THE ECONOMIST TAKES ON TORTURE….The Economist is a magazine that I both enjoy and respect. This week their lead editorial was titled “Is torture ever justified,” a subject I blogged about a couple of weeks ago, concluding that “Torture is barbaric and unworthy of us. We should not tolerate it. Period.”

So I opened the magazine with trepidation, but was gratified to find this:

The prohibition against torture expresses one of the West’s most powerful taboos?and some taboos (like that against the use of nuclear weapons) are worth preserving even at heavy cost. Though many authoritarian regimes use torture, not one of even these openly admits it. A decision by the United States to employ some forms of torture, no matter how limited the circumstances, would shatter the taboo. The morale of the West in what may be a long war against terrorism would be gravely set back: to stay strong, the liberal democracies need to be certain that they are better than their enemies.

George Bush has said that the fight against al-Qaeda is a battle for hearts and minds, not just a matter of military power. Though critics focus on his sabre-rattling, Mr Bush has been consistent in his claims to be defending human rights and democracy, and he has persisted in reaching out to Muslims, though he rarely gets credit for this. To keep the moral high ground, he needs to bolster public disavowals of torture by specifying the methods American interrogators can employ, by enforcing the limits, and by desisting from handing prisoners over to less scrupulous allies.

Unfortunately, the issue of official torture has gotten very little attention since the original Washington Post story about it last December, and it’s nice to see The Economist ? which has been a strong proponent of regime change in Iraq and has taken a pro-American stance on the entire war on terror ? take it out for a stroll in the sunlight.

American conservatives, who have lately prided themselves on their moral clarity, seem to have lost their voice on this issue, but as The Economist puts it, “To evade the question is hypocritical and irresponsible.” It is indeed.


DOES NORTH KOREA HAVE A BOMB?….Mario Carino writes to point out another oddity in the whole North Korea situation: do they have a bomb or don’t they?

I’ve been wondering about that myself, but figured my ignorance was just due to my usual cavalier approach to reading the daily news. But no:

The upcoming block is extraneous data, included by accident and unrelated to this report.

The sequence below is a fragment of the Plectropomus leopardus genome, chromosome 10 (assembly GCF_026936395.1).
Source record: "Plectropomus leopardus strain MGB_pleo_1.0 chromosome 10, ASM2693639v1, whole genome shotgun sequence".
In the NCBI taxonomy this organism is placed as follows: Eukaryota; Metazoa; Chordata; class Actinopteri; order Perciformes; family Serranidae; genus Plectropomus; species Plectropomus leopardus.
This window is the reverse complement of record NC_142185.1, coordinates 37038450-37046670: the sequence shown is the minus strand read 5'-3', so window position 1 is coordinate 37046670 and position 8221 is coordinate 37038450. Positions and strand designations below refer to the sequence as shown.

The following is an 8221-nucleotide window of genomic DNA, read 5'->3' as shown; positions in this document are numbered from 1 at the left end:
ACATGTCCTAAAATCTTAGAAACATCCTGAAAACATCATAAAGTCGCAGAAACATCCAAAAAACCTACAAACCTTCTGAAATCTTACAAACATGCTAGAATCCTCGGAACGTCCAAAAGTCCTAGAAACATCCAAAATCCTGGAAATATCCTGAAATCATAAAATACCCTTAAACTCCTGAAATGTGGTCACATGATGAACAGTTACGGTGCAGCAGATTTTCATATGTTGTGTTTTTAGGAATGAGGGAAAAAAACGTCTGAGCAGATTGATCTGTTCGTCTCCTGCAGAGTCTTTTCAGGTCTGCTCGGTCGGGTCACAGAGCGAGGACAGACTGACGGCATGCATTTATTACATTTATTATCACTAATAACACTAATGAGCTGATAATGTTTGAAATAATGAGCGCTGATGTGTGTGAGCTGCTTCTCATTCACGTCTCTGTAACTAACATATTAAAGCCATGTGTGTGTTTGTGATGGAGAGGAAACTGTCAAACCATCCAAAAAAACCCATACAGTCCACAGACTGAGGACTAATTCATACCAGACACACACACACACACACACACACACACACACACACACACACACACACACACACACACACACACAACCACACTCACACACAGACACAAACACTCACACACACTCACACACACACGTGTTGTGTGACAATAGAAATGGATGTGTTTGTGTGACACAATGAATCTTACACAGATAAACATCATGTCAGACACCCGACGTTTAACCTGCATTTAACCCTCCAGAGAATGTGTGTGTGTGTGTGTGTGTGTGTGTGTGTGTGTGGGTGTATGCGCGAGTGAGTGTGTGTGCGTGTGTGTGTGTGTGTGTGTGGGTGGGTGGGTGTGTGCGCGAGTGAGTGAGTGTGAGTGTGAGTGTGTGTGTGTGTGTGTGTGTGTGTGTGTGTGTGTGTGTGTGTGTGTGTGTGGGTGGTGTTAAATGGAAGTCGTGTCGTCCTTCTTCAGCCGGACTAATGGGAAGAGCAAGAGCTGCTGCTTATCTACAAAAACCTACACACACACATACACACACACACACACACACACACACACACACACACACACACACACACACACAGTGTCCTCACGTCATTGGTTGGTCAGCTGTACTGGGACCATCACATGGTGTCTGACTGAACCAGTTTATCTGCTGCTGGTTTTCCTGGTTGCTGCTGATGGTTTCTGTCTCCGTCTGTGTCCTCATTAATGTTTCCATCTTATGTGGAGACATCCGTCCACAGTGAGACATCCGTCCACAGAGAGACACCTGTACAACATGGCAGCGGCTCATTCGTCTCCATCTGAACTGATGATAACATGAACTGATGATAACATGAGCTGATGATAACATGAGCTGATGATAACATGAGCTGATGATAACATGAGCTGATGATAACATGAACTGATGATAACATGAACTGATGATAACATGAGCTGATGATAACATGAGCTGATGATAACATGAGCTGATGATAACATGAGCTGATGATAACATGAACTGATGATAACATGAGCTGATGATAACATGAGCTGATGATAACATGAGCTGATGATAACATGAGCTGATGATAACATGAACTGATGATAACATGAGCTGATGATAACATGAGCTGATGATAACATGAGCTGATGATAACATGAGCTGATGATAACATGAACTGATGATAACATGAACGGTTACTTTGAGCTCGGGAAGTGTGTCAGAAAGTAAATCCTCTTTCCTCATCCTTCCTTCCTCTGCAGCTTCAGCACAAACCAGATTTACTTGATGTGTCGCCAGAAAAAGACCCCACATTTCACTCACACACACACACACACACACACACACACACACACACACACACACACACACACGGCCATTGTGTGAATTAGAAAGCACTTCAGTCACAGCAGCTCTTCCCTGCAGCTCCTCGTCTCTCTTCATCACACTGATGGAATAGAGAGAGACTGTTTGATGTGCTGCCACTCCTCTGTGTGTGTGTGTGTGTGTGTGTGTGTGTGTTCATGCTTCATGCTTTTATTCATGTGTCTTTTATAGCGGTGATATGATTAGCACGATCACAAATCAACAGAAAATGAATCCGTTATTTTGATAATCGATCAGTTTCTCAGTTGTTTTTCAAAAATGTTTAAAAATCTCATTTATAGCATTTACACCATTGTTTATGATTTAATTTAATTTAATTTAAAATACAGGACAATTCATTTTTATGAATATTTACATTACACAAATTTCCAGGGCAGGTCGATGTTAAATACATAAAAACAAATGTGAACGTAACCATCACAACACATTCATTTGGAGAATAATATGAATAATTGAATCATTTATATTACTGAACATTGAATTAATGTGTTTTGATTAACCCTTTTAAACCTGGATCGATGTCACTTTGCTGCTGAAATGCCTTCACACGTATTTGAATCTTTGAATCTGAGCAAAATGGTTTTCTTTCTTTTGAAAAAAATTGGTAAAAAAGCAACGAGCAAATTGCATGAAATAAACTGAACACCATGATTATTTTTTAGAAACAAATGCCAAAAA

“Don’t be quite so breathless,” Secretary of State Colin L. Powell cautioned one interviewer who expressed alarm on Sunday. “Yes, they have a large army, and, yes, they have had these couple of nuclear weapons for many years, and if they have a few more, they have a few more, and they could have them for many years.”

….But, despite administration claims, it is not so clear-cut that North Korea is already a nuclear weapons power. In early 1993, the CIA began circulating an analysis that North Korea may have obtained enough fissile material to produce one or two bombs. But, even today, that analysis is the subject of dispute, with some experts dismissing it as little more than a “back of the envelope” calculation. It is based largely on the amount of plutonium that would be needed for a nuclear weapon and how much North Korea is estimated to have diverted from its nuclear facilities.

In other words: who knows? In any case, apparently the North Koreans haven’t admitted anything, which seems odd since they’ve copped to just about everything else.

North Korea is indeed a morally bankrupt dictatorship and certainly will get no defense from me. But I am nonetheless curious about the basic facts of the situation and whether those facts show that they are technically in violation of their treaty obligations. In a post yesterday I quoted Sebastian Holsclaw as suggesting that building a bomb violated the Non-Proliferation Treaty, but now that doesn’t appear quite as clear. It certainly wouldn’t surprise me if they had, but I wonder if the adminstration has more proof of this than they’ve been willing to publicly release?

POSTSCRIPT: Yes, I know that most people refer to North Korea as the DPRK (Democratic People’s Republic of Korea), which is their official name, but I just can’t bring myself to do it. They are neither democratic, concerned about people, nor a republic, and one out of four just isn’t good enough.